While Nike will pay the university $25,000 if its men’s basketball team makes a Final Four tournament appearance, the school can lose money from Nike should the university be banned from television appearances or if Nike’s swoosh is “materially diminished” in size and placement on a school uniform and shoes.
Coach: Not ‘over the top’
School officials defend the arrangement, even as some of them have faulted Nike’s products.
“I don’t think it’s over the top,” John Anderson, the longtime Gophers baseball coach, said of Nike’s on-campus presence.
Anderson said he and other college coaches successfully convinced Nike not to force their teams to use its aluminum baseball bats — he believed they were not as well made as others — and also exempted his middle infielders, first baseman and catcher from having to use Nike’s baseball gloves.
“They didn’t make a very good first baseman’s glove — they admitted it,” he said.
Anderson said Nike has not been pushy regarding its contract.
“I haven’t felt that somebody’s walking around, checking to make sure I got my Nike shoes on every five minutes,” Anderson said as he sat in his office, wearing a school pullover with a Nike logo.
Of the number of Nike swooshes on his own coach’s uniform, Anderson laughed and said: “I think I counted 20-some one day.”
Negotiating a deal
Even though Nike’s agreement does not expire for another year, school officials who are being pushed to increase athletic department revenues have already begun preparing for the next contract.
Although other companies are expected to compete for the new deal, Nike already might have a leg up. Mike Ellis, the school’s new senior associate athletic director, will play a key role and only last year helped negotiate a contract with Nike while at Virginia Commonwealth.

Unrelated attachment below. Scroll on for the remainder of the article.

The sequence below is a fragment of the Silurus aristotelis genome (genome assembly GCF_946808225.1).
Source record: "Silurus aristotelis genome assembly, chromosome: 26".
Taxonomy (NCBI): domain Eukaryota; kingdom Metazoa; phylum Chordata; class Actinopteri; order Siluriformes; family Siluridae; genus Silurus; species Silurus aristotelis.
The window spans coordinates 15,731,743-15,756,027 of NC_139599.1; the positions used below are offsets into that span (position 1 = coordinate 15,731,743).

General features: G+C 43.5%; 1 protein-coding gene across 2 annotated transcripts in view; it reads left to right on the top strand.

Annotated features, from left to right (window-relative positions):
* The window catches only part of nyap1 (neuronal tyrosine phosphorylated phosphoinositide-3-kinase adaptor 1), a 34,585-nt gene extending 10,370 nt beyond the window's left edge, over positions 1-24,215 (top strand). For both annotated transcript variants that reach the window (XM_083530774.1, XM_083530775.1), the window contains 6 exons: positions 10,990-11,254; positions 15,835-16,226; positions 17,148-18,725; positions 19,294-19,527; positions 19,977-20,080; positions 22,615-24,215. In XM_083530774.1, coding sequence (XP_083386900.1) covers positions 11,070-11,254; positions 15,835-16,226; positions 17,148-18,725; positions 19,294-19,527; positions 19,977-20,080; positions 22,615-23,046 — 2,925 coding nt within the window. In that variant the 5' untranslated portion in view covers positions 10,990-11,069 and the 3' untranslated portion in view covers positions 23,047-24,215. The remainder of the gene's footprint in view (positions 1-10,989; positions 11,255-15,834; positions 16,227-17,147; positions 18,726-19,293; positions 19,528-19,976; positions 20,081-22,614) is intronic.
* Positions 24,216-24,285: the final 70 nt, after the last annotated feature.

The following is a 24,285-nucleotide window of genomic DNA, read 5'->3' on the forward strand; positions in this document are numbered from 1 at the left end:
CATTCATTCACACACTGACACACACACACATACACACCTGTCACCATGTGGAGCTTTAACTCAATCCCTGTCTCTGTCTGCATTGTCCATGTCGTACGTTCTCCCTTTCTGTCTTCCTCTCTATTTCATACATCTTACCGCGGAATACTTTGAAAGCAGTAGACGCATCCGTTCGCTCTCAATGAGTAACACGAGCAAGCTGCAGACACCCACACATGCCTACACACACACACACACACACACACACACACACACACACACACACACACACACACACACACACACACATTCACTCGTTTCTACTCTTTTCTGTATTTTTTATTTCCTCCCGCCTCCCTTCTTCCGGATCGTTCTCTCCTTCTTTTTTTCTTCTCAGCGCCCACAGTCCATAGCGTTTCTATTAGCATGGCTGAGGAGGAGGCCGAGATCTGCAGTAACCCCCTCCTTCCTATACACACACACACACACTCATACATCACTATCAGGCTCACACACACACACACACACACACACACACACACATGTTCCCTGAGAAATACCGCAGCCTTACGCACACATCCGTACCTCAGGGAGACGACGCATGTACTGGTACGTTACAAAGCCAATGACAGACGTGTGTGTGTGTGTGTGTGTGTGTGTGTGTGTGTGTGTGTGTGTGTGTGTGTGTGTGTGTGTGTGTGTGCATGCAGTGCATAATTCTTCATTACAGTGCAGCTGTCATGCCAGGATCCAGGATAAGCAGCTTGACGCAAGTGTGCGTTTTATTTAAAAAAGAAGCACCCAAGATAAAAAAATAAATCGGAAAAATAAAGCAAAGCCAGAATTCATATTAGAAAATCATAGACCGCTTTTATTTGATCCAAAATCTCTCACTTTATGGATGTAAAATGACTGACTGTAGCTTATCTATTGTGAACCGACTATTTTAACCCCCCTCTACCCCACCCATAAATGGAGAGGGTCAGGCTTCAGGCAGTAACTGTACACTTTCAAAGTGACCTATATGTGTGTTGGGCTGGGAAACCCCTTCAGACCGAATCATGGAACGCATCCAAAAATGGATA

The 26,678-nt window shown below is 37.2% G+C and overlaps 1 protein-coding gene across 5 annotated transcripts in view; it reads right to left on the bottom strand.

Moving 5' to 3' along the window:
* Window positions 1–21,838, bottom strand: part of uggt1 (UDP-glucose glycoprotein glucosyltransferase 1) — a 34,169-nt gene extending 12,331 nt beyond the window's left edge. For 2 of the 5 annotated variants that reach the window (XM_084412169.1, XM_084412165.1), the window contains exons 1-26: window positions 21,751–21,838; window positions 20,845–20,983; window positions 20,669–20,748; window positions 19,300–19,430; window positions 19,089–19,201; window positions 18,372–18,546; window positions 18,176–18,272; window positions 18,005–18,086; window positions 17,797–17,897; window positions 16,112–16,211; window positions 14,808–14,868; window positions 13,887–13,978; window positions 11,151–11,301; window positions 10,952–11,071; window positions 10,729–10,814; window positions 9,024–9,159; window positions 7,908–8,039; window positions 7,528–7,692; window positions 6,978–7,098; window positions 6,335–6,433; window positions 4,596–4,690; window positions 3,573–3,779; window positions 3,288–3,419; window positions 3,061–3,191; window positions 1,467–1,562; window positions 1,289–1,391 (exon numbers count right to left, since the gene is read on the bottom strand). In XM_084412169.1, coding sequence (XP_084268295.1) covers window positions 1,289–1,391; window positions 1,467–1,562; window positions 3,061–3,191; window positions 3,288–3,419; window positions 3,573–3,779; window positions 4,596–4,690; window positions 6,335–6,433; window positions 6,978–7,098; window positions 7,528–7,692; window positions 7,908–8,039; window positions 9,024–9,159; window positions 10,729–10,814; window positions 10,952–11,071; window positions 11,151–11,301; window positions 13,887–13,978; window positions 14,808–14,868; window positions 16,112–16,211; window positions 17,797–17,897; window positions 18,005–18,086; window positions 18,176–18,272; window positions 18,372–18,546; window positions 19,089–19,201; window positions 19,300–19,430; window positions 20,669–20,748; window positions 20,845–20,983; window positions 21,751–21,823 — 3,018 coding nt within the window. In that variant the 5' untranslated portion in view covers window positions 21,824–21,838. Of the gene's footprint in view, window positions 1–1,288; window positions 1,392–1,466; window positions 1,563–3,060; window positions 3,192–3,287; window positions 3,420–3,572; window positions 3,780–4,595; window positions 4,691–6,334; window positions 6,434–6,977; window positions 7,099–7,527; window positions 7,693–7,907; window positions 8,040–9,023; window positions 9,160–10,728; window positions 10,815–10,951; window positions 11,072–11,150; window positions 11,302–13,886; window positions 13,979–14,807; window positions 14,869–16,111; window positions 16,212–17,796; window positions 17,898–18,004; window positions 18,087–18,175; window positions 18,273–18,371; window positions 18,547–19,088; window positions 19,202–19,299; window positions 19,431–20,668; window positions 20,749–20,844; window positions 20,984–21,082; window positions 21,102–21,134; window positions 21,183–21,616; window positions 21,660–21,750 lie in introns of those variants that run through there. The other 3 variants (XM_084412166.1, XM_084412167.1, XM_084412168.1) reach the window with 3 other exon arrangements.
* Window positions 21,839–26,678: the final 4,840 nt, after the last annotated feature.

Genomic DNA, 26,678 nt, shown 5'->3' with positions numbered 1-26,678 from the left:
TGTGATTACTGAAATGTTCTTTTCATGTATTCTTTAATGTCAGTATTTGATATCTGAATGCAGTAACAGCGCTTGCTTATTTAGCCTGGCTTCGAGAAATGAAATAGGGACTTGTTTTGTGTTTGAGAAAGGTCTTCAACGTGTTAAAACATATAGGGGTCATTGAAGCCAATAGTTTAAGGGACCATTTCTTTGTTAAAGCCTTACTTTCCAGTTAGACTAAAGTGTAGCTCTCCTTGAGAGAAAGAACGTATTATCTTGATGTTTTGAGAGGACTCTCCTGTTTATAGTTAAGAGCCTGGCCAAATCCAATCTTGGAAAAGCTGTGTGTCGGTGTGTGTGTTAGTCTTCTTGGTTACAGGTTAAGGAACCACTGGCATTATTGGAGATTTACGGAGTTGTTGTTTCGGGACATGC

“I’ve been involved with Nike for a long time,” said Ellis, who was hired by new athletic director Norwood Teague, who also came from VCU.
The university’s contract is similar to Nike deals with the seven other Big Ten schools, particularly those with similar marketing brand values.
Purdue has an eight-year contract with Nike, with annual in-kind product payments that began at $900,000 and have escalated to $1.1 million. If a player at Purdue cannot wear Nike shoes for medical or comfort reasons, Nike will at least temporarily allow the player to wear a competitor’s shoes provided the name of the competitor is blocked out.
Patrick Rishe, a professor specializing in sports economics at Webster University in St. Louis, said that — like them or not — athletic apparel contracts are here to stay.
“The cost of running an athletics department is increasing,” Rishe said. “You need revenue from wherever you can get it.”
Rishe said that because the University of Minnesota “will pale in comparison” as a marketing brand compared with other major college programs — such as Alabama, Florida and Southern California — it is no surprise that the Gophers get less money from Nike.
At Ohio State, another Big Ten school with a high-profile marketing brand, Nike does not pay the school a set annual payment. Instead, the company pays 12.5 percent of the net sales of Nike’s exclusive licensed products to the university.
At Goldy’s Locker Room, a souvenir store located inside TCF Bank Stadium, store manager Shawn Gregory said that having an exclusive contract with the school helps Nike rise above the many other companies that sell Gophers-related clothing.
“I think there’s a percentage of people that want to wear what the team is wearing,” Gregory said. “I know the Nike hat that Coach Kill wore, [we] sold a lot of those.”
Inside the store, an orange Nike swoosh hung above a sign that read: “Take an additional 20% off sale Gopher football jerseys.” Nearby, a Gophers maroon hooded sweatshirt with a Nike logo sold for $65.
Gophers softball coach Jessica Allister said her team, despite the Nike contract, uses Wilson and DeMarini gloves and bats.
She said she has played and coached at Minnesota, Stanford, Georgia and Oregon — and has worn Nike apparel at every school.
“I’ve been wearing Nike for a very, very long time,” Allister said.